Henry Hitchings in Evening Standard (two stars) - “A New World … feels politically noble yet dramatically stunted. It’s a play of incessant exits and entrances, punctuated with big statements. For instance, at the heart of Tim Shortall’s design is a bulging golden globe, symbolic of the Age of Enlightenment’s opulence of opportunity … Dominic Dromgoole’s production is a mix of bold flourishes, closely worked incidents, picayune interludes and mess, amid which Paine’s character never fully comes to life … Although John Light suggests Paine’s unmannerly, sardonic, dangerous qualities, his performance feels too modest, a few outbursts aside, and his accent wanders curiously. There is decent work from others: Jamie Parker, whose multiple roles include Jefferson and Marat, and Dominic Rowan, imposing as George Washington. But James Garnon’s Danton is an overblown roisterer, all locker-room virility and garlicky charisma. And the important lines - those most freighted with political substance - are highlighted like the key arguments of a PowerPoint presentation.”
Tim Walker in the Sunday Telegraph (five stars) - “A New World … symbolises everything that this unsubsidised and all-too-often underestimated venue is about: it's big, bawdy, hugely ambitious, jaw-droppingly original and imbued with a tremendous sense of fun. It's also executed, as everything always is under Dromgoole, with faultless professionalism … John Light plays Paine with an interesting tranquillity and stillness which contrasts with the frenetic action that goes on all around him for the three hours that the production runs … Tim Shortall, the designer, has fashioned a versatile set cluttered with old globes and printing presses which capture the spirit of the times … Shortall invests the proceedings with some of the good looks of Les Miserables ... The dialogue is pacy and often very funny.”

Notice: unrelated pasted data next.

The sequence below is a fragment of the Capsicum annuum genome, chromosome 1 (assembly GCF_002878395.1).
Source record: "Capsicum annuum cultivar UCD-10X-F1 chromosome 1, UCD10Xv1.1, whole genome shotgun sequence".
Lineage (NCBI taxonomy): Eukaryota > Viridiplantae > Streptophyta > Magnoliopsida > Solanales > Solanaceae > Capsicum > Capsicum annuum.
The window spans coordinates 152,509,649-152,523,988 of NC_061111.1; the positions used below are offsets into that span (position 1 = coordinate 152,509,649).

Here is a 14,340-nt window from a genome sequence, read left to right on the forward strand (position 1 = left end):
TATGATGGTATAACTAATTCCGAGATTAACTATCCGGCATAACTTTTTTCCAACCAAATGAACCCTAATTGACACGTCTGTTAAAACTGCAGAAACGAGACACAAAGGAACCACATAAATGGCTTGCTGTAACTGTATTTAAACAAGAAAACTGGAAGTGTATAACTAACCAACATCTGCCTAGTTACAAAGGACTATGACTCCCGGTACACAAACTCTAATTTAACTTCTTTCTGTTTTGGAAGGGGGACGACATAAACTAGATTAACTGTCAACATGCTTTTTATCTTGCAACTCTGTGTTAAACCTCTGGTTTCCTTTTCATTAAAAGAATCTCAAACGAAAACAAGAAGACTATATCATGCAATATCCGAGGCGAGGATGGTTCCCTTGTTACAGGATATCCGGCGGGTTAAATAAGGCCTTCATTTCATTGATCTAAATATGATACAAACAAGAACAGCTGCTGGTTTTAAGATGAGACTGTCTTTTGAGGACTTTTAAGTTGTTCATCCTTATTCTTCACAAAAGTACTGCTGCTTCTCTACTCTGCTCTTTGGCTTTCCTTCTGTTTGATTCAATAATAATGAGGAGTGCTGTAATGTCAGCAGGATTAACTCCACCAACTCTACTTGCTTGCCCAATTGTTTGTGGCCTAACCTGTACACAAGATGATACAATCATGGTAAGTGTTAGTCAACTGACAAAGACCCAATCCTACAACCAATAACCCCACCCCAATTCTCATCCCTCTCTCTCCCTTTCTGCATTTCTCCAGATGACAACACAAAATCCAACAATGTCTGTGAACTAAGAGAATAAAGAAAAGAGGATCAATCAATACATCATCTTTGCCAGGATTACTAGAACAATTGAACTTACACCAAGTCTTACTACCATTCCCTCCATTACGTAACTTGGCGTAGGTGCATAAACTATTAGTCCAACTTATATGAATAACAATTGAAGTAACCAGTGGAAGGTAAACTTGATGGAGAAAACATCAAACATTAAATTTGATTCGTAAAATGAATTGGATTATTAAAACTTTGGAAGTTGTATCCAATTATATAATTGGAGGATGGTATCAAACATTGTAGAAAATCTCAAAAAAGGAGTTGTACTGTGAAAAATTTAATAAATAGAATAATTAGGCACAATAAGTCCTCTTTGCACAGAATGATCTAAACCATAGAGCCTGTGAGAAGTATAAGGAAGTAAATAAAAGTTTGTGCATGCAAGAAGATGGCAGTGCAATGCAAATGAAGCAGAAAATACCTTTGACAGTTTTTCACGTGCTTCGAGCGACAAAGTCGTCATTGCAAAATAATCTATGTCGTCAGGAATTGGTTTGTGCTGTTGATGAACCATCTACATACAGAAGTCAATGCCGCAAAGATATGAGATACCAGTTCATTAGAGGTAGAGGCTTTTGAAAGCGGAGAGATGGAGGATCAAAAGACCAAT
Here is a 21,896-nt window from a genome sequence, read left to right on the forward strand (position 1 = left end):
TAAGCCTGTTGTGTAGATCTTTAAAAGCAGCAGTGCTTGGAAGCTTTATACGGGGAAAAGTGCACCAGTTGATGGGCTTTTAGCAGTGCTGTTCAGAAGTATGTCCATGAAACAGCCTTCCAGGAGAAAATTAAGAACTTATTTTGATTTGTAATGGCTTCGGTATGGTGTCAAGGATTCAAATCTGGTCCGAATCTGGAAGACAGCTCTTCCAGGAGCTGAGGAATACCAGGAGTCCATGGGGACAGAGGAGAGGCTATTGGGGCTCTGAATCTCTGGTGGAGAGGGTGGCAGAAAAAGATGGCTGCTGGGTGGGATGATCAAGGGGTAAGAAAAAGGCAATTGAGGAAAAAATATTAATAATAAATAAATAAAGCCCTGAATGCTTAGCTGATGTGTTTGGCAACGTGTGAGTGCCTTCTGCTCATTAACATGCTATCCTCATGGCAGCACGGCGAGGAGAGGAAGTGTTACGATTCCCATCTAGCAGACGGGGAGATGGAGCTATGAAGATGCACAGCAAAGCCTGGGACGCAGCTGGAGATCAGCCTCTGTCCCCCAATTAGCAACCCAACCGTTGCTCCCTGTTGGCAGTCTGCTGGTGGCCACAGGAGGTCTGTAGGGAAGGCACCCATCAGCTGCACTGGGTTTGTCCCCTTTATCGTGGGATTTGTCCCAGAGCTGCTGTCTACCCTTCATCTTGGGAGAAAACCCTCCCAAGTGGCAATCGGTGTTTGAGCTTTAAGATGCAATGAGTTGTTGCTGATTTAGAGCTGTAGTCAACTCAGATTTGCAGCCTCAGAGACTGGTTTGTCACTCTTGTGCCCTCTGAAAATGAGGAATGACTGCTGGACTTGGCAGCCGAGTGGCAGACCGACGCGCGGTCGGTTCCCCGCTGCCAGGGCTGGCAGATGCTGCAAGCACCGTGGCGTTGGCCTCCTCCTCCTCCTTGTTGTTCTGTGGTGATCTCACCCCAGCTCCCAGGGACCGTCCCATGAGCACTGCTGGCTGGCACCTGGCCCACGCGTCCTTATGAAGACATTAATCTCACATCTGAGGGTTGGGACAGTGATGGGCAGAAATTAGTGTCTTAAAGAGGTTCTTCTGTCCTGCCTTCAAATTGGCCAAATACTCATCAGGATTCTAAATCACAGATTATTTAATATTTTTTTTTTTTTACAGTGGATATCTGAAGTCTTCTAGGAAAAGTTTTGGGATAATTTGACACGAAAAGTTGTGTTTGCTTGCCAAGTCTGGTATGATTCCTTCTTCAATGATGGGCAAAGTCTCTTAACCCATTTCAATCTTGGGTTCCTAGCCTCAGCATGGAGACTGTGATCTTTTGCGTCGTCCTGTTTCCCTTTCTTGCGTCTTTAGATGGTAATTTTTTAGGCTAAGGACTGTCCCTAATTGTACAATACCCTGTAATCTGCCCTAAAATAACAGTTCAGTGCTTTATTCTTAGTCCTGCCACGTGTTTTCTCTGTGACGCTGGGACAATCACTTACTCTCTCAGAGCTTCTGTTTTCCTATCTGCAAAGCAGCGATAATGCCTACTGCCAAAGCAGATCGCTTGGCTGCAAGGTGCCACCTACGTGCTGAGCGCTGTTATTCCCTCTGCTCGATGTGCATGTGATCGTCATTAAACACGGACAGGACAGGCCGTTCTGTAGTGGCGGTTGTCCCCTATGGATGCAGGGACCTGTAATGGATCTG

Paul Taylor in the Independent (three stars) - “No modern dramatist has wrestled with the issues raised by revolutions more keenly than Griffiths. But in this piece, his talent for sinewy dialectics can't come into its own because the opposing arguments aren't allowed a sufficiently forceful hearing. Paine's bitter encounter with his sometime friend and great adversary Burke, for example, is prematurely terminated here. There are exhilarating stretches though. John Light's fine Paine commands attention as a dogged, one-man awkward squad. And the hairs stand up on the back of your neck whenever his works are directly quoted, bringing home how words can change worlds, and how our own world still lags shamefully behind the hero's hopes.”
Charles Spencer in the Daily Telegraph (two stars) - “Lightweight that I am, I once again had a ball at Oliver! and felt as if I were in purgatory during Griffiths’ history lesson which lasts an interminable three hours. Although we are supplied with explicatory narration from Keith Bartlett as Benjamin Franklin, it’s often damnably hard to follow what the hell is going on in A New World and work out who everyone is. Once we get to France, there is an excruciating outbreak of comic ’Allo ’Allo! French accents and the show is cursed throughout by a mixture of unfunny jokes and earnest lecturing that puts one in mind of a history teacher desperately trying to be popular with his class, and failing miserably. By the end, and certainly not helped by John Light’s curiously buttoned-up and unrevealing performance in the leading role, I didn’t feel that I knew much more about Paine than I did at the start. Both play and Dominic Dromgoole’s tiresomely busy, jocular production are a well-meaning, spirit-sapping mess."